The Civil Rights Act under which this action was filed provides as follows: Every person who, under color of [state law] . . . subjects, or causes to be subjected, any citizen of the United States . . . to the deprivation of any rights, privileges, or immunities secured by the Constitution . . . shall be liable to the party injured in an action at law, suit in equity, or other proper proceeding for redress.

42 U.S.C. § 1983.

The statute requires that there be an actual connection or link between the actions of the defendants and the deprivation alleged to have been suffered by plaintiff. See Monell v. Department of Social Servs., 436 U.S. 658, 692 (1978); Rizzo v. Goode, 423 U.S. 362, 370-71 (1976); Leer v. Murphy, 844 F.2d 628, 633-34 (9th Cir. 1988). "A person 'subjects' another to the deprivation of a constitutional right, within the meaning of § 1983, if he does an affirmative act, participates in another's affirmative acts or omits to perform an act which he is legally required to do that causes the deprivation of which complaint is made." Johnson v. Duffy, 588 F.2d 740, 743 (9th Cir. 1978), (citing Sims v. Adams, 537 F.2d 829 (5th Cir. 1976)). The requisite causal connection can be established not only by some kind of direct personal participation in the deprivation, but also by setting in motion a series of acts by others which the actor knows or reasonably should know would cause others to inflict the constitutional injury. Id. at 743-44.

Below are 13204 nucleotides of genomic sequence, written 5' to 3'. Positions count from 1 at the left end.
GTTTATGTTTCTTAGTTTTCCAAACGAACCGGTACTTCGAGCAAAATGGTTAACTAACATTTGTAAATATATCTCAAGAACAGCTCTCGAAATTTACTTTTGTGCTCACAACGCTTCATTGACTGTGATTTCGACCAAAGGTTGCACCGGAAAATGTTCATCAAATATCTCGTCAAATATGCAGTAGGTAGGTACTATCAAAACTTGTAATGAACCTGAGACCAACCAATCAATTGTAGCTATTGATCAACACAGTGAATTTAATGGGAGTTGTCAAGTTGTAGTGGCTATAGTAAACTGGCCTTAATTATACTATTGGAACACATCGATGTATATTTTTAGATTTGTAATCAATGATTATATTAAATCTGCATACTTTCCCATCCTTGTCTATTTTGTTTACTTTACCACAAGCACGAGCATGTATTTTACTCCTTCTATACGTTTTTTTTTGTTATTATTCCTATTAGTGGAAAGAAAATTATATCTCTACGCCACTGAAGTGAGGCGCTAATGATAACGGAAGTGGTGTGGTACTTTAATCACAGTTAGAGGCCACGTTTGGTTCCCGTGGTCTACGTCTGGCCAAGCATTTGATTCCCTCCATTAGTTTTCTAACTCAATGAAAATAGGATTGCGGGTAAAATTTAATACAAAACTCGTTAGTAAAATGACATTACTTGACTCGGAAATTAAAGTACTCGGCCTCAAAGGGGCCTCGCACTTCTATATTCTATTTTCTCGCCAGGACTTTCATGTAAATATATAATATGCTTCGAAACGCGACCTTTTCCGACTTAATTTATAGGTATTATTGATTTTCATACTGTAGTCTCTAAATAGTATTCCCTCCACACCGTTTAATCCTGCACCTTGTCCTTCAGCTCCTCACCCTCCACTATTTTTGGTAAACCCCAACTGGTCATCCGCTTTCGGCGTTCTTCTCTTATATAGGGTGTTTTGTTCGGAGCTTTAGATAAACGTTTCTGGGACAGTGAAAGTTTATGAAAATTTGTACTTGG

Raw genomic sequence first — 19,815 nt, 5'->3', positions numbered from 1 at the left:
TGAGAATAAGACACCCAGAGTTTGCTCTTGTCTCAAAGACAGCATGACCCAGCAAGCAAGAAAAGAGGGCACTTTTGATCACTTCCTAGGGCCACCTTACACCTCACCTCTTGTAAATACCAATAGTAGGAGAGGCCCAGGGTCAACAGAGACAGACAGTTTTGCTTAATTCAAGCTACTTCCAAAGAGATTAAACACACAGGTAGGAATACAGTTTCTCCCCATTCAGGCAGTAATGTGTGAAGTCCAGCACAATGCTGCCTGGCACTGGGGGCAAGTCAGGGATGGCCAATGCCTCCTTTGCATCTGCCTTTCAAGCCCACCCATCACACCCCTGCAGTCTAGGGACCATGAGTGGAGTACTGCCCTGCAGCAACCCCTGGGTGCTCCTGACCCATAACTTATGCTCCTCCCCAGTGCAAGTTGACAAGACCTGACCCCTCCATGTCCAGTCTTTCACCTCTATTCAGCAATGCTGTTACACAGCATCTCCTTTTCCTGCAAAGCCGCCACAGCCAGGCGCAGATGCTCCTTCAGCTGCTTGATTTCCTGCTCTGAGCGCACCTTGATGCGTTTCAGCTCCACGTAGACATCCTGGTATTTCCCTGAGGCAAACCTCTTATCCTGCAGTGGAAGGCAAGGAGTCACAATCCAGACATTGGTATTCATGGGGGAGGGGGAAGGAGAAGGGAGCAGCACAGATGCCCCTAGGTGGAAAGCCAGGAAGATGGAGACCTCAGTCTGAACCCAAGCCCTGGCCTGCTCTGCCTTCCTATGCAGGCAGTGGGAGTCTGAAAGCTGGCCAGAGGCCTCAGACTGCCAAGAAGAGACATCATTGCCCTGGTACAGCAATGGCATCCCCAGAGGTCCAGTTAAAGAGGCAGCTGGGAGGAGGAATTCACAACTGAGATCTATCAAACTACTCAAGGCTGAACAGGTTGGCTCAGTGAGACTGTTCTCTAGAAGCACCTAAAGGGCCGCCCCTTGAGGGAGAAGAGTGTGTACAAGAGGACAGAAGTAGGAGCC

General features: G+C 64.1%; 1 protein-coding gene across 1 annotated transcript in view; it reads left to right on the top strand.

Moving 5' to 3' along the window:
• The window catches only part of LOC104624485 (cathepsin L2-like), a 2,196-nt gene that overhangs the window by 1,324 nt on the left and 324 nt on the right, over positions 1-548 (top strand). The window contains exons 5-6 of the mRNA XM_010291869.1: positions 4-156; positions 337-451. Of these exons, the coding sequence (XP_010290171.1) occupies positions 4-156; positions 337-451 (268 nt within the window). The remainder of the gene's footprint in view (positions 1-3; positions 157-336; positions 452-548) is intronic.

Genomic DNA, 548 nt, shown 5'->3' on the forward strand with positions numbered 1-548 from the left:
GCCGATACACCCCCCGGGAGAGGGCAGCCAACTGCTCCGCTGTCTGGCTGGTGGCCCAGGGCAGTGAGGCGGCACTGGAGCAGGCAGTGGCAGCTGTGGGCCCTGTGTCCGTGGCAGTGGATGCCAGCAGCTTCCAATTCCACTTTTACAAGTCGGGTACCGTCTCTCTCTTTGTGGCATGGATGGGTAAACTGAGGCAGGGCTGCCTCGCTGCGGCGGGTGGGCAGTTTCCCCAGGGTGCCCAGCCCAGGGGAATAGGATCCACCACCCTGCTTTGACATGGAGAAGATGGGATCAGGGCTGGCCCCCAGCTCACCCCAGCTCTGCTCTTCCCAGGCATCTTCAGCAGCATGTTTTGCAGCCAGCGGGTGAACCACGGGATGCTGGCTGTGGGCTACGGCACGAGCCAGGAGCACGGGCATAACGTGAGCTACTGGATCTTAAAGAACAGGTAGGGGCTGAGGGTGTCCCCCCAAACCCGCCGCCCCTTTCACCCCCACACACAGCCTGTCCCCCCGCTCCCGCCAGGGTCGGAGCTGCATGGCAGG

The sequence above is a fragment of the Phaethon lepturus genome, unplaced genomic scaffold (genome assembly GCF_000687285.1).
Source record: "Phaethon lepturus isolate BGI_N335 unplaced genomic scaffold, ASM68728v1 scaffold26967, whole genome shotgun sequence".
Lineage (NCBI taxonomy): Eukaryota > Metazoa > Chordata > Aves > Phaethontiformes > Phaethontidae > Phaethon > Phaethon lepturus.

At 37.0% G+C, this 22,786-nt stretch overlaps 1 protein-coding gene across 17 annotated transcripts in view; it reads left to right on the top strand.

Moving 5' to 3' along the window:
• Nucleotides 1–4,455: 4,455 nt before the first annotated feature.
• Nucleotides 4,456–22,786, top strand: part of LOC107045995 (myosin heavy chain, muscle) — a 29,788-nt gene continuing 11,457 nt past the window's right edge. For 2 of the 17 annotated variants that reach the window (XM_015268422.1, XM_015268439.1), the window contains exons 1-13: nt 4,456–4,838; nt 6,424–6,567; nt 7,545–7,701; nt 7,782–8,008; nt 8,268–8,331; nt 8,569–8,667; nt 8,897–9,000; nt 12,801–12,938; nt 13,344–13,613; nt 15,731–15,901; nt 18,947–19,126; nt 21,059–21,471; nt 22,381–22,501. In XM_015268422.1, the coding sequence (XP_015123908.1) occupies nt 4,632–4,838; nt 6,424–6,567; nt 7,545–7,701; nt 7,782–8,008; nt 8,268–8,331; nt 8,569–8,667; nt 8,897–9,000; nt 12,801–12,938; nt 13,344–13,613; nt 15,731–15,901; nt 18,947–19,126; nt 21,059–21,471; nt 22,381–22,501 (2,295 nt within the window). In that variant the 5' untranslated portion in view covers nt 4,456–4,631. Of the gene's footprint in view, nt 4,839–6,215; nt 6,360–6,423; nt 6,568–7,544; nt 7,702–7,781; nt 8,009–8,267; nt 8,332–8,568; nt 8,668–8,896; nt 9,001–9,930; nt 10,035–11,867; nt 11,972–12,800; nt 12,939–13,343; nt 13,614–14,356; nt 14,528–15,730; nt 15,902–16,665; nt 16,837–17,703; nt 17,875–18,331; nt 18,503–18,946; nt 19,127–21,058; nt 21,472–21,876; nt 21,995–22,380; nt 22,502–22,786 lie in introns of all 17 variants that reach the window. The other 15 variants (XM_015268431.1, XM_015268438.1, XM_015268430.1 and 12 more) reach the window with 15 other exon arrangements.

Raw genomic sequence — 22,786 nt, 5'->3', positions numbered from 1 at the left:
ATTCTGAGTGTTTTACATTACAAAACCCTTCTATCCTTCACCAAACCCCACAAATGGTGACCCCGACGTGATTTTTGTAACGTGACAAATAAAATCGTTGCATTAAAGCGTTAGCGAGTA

When an inmate seeks money damages, as opposed to injunctive relief, the inquiry into causation must be individualized and focus on the duties and responsibilities of each individual defendant whose acts or omissions are alleged to have caused a constitutional deprivation. See Leer, 844 F.2d at 633. Sweeping conclusory allegations will not suffice to prevent summary judgment. Id. at 634. The inmate must show: (1) that the specific prison official, in acting or failing to act, was deliberately indifferent to the mandates of the Eighth Amendment; and (2) that this indifference was the actual and proximate cause of the deprivation of the inmate's right to be free from cruel and unusual punishment. Id. See also OSU Student Alliance v. Ray, 699 F.3d 1053, 1072, n.12 (9th Cir. 2012) ("To state a § 1983 claim against a government defendant, the plaintiff must allege that the defendant acted with sufficient culpability to breach a duty imposed by the relevant provision of federal law.")